|Written By:Catherine Achieng’a, Posted: Wed, Oct 12, 2011|
The rising cases of cancer infections and deaths have now prompted the introduction of a bill in parliament seeking to put in place necessary legislation to provide for the prevention, treatment and control of cancer.
The bill by Nyaribari Chache MP Robert Monda formally introduced in parliament, seeks to have the government promote public awareness about the causes, consequences, means of prevention and control of cancer, provide protection of human rights and civil liberties of persons with cancer, promote utmost safety and universal precautions in practices and procedures that relate to the treatment of cancer as well as eradicate conditions that cause and aggravate the spread of cancer.
The bill to be known as “The Cancer Prevention and Control Bill 2011″ also looks to establish a cancer prevention control institute as a body corporate complete with a board of trustees to manage its affairs.
The bill is also proposing the establishment of a cancer registry that will contain the frequency, type and geographical location of cancer patients as well as institutions associations and organisations including those controlled and managed by the government and local authorities that provide for care and treatment services for persons with cancer.
The bill at the same time makes it an offense for any person to discriminate against a cancer patient within the workplace, in schools, health facilities or from accessing credit and insurance services.
It also seeks to introduce cancer prevention and control as part of the national governments education syllabus.
At the same time it bars any person from undertaking cancer related human biomedical research on another person or on any tissue or blood removed from such a person except with the written informed consent of a person, in the case of a child with the written informed consent of a parent or legal guardian of the child, and in case a patient is incapacitated by infirmity of the legal guardian.
If this is contravened the bill provides for one to be liable to a fine not exceeding 200,000shillings or to imprisonment for a term not exceeding two years or both.
The bill comes barely a week after the funeral ceremony of noble laureate professor Wangari Maathai who passed away as a result of cancer related complications.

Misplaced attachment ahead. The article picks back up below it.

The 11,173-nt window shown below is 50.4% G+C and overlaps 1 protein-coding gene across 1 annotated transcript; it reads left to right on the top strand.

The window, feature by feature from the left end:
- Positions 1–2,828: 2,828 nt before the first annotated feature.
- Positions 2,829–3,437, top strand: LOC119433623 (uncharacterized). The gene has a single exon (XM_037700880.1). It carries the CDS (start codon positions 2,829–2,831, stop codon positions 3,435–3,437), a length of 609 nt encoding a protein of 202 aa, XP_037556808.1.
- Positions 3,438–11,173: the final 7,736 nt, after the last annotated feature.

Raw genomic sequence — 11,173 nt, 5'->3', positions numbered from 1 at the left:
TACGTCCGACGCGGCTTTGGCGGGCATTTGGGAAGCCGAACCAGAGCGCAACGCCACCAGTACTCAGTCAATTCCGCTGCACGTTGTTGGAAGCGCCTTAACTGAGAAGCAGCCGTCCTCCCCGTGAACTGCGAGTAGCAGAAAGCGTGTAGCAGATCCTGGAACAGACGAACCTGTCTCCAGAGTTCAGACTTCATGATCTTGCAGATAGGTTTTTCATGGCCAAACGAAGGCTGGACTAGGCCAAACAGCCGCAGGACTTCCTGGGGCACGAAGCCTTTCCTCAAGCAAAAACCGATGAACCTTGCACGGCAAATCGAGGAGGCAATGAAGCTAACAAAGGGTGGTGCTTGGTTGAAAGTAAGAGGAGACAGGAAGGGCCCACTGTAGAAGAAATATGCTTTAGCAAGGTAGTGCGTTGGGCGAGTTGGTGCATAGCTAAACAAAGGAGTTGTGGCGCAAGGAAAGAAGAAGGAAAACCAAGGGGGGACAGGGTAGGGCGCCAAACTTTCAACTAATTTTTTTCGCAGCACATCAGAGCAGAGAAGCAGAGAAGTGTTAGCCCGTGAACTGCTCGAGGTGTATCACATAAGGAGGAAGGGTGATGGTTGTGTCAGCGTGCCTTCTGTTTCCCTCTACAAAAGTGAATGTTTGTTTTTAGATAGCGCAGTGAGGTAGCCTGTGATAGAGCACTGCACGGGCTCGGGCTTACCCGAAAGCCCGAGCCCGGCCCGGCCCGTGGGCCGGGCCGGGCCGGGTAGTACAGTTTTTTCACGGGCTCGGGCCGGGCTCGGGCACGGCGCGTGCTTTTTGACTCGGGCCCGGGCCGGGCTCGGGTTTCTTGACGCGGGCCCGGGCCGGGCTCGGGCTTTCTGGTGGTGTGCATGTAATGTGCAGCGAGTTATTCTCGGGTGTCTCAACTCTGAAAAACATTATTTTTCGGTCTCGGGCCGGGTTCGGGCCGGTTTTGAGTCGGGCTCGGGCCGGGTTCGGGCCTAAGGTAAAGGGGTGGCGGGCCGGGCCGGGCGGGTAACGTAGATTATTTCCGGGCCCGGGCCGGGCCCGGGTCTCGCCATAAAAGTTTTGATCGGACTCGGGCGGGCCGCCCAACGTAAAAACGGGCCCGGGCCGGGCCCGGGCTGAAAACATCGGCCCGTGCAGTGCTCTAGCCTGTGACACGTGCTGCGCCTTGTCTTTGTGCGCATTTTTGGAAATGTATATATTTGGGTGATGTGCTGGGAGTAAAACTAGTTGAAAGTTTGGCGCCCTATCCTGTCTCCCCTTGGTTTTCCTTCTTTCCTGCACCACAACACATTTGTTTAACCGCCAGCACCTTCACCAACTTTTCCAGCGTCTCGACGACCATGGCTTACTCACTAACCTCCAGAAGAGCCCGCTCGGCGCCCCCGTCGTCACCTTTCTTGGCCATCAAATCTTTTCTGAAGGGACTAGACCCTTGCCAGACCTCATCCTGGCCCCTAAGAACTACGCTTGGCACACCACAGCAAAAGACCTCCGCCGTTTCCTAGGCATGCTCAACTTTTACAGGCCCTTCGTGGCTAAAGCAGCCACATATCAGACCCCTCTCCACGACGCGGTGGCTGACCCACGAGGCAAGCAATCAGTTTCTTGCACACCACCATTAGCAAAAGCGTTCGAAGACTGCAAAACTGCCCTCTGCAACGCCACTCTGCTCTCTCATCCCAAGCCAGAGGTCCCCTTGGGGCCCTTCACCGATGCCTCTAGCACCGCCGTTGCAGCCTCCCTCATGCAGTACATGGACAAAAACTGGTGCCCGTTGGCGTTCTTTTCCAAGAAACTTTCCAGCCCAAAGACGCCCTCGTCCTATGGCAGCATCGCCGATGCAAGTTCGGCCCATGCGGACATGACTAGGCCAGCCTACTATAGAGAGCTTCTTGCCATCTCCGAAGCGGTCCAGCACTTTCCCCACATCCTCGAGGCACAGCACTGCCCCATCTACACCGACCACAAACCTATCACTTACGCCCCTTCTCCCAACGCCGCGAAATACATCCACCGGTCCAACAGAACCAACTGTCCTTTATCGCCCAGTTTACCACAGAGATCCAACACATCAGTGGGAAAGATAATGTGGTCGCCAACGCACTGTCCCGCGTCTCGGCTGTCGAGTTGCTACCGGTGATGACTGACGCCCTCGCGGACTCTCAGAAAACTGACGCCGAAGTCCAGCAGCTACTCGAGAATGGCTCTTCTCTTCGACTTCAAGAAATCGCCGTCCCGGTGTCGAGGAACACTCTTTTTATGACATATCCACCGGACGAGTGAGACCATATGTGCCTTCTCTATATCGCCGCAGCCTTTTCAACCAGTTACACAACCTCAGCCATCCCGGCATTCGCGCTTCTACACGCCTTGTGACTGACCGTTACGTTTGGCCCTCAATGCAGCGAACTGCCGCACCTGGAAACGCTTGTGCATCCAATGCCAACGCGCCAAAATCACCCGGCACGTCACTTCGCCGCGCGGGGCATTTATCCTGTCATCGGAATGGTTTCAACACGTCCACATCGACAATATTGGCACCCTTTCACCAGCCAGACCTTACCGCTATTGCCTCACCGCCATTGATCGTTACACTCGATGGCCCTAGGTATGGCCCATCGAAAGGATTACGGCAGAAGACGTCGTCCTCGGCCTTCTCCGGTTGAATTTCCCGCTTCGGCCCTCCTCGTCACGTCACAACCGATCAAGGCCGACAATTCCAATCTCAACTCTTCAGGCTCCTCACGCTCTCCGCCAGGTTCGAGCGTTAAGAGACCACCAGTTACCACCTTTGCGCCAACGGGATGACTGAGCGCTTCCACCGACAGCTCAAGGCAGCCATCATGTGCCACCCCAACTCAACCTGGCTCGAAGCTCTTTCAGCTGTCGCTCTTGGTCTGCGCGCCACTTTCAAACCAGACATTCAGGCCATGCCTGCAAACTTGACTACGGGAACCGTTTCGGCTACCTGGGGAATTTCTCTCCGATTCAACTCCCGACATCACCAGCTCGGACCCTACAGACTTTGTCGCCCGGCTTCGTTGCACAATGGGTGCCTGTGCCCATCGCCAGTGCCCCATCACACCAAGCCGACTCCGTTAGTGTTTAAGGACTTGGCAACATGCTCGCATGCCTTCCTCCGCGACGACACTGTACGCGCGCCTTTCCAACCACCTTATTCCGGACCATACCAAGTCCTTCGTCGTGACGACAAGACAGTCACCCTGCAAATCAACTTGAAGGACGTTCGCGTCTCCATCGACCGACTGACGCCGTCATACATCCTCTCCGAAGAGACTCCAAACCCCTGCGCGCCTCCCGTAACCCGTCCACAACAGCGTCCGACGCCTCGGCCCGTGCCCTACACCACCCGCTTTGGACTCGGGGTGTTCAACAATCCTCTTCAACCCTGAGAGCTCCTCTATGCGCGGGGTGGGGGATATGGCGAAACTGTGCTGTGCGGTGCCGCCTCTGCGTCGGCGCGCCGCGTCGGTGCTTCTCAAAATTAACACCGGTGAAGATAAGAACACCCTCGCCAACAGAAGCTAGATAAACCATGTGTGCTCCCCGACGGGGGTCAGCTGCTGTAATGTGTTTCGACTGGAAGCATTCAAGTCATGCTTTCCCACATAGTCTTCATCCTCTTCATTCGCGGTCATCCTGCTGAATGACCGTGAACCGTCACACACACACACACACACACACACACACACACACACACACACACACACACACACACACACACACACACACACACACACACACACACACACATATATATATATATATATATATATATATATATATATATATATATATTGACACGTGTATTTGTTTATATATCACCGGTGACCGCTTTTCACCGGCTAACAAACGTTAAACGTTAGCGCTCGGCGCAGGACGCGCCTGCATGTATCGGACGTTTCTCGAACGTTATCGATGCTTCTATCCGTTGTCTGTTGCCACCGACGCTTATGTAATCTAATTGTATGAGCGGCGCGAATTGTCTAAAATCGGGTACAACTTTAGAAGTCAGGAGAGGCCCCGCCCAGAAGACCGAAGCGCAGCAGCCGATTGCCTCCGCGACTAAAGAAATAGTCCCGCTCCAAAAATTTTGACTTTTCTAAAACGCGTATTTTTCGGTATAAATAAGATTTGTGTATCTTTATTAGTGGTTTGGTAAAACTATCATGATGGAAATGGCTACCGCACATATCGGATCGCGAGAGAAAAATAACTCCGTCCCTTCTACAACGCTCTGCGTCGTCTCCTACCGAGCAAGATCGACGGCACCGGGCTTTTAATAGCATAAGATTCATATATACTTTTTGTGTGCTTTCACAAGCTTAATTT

Meanwhile, Parliament has passed a motion demanding the government to urgently formulate a National Space Science and Technology policy to spearhead the establishment and operationalization of a national space agency.
The motion by Emuhaya Legislator Wilbur Otichillo, garnered unanimous support from among other MP’s Gichugu MP Martha Karua, Rarieda MP Nicholas Gumbo, Wundanyi MP Thomas Mwadeghu and Kajiado Central MP Joseph Nkaissery who pointed out the use of space technology would enable the country monitor weather patterns, nab criminals with precision as well as monitor effectively criminals engaged in piracy and terrorism.
Otichillo challenging the government to develop its own capacity and capability to use and launch its own satellite pointed out time is rife to embrace technology as one of the pioneering countries in Africa to promote the development and use of space technology for sustainable development.
Assistant minister for higher education science and technology Asman Kamama supporting the motion pointed out the government has already instituted several programmes including the establishment of the national council of science and technology, and is in the process of drafting a policy and a bill to put in place a legal framework for use of space technology.
He pointed out space technology has been useful in monitoring weather patterns citing the example of china which has used the technology to predict earthquakes reducing the devastation to its citizens.
At the same time he cited the challenge of lack of adequate facilities as well infrastructure and limited resources in developing the technology.